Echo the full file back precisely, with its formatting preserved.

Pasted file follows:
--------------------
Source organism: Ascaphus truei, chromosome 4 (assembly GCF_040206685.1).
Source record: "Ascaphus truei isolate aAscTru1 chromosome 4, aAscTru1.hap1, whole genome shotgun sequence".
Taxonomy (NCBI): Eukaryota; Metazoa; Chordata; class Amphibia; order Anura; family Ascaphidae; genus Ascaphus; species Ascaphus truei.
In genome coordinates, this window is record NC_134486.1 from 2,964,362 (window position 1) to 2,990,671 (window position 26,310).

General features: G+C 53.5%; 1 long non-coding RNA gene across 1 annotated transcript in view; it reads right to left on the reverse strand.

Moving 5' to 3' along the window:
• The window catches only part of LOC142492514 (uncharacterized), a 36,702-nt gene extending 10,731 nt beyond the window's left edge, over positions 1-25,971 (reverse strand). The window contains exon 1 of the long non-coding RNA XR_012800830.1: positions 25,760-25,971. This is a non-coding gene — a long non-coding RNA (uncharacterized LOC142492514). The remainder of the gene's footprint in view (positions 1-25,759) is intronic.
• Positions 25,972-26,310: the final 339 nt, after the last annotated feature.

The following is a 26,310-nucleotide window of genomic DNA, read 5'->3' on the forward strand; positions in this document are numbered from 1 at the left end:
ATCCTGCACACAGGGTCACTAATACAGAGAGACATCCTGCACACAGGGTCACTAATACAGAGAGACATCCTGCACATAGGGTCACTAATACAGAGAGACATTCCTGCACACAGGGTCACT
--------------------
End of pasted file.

Source organism: Ascaphus truei, chromosome 4 (assembly GCF_040206685.1).
Source record: "Ascaphus truei isolate aAscTru1 chromosome 4, aAscTru1.hap1, whole genome shotgun sequence".
Taxonomy (NCBI): Eukaryota; Metazoa; Chordata; class Amphibia; order Anura; family Ascaphidae; genus Ascaphus; species Ascaphus truei.
In genome coordinates, this window is record NC_134486.1 from 2,964,362 (window position 1) to 2,990,671 (window position 26,310).

General features: G+C 53.5%; 1 long non-coding RNA gene across 1 annotated transcript in view; it reads right to left on the reverse strand.

Moving 5' to 3' along the window:
• The window catches only part of LOC142492514 (uncharacterized), a 36,702-nt gene extending 10,731 nt beyond the window's left edge, over positions 1-25,971 (reverse strand). The window contains exon 1 of the long non-coding RNA XR_012800830.1: positions 25,760-25,971. This is a non-coding gene — a long non-coding RNA (uncharacterized LOC142492514). The remainder of the gene's footprint in view (positions 1-25,759) is intronic.
• Positions 25,972-26,310: the final 339 nt, after the last annotated feature.

The following is a 26,310-nucleotide window of genomic DNA, read 5'->3' on the forward strand; positions in this document are numbered from 1 at the left end:
ATCCTGCACACAGGGTCACTAATACAGAGAGACATCCTGCACACAGGGTCACTAATACAGAGAGACATCCTGCACATAGGGTCACTAATACAGAGAGACATTCCTGCACACAGGGTCACT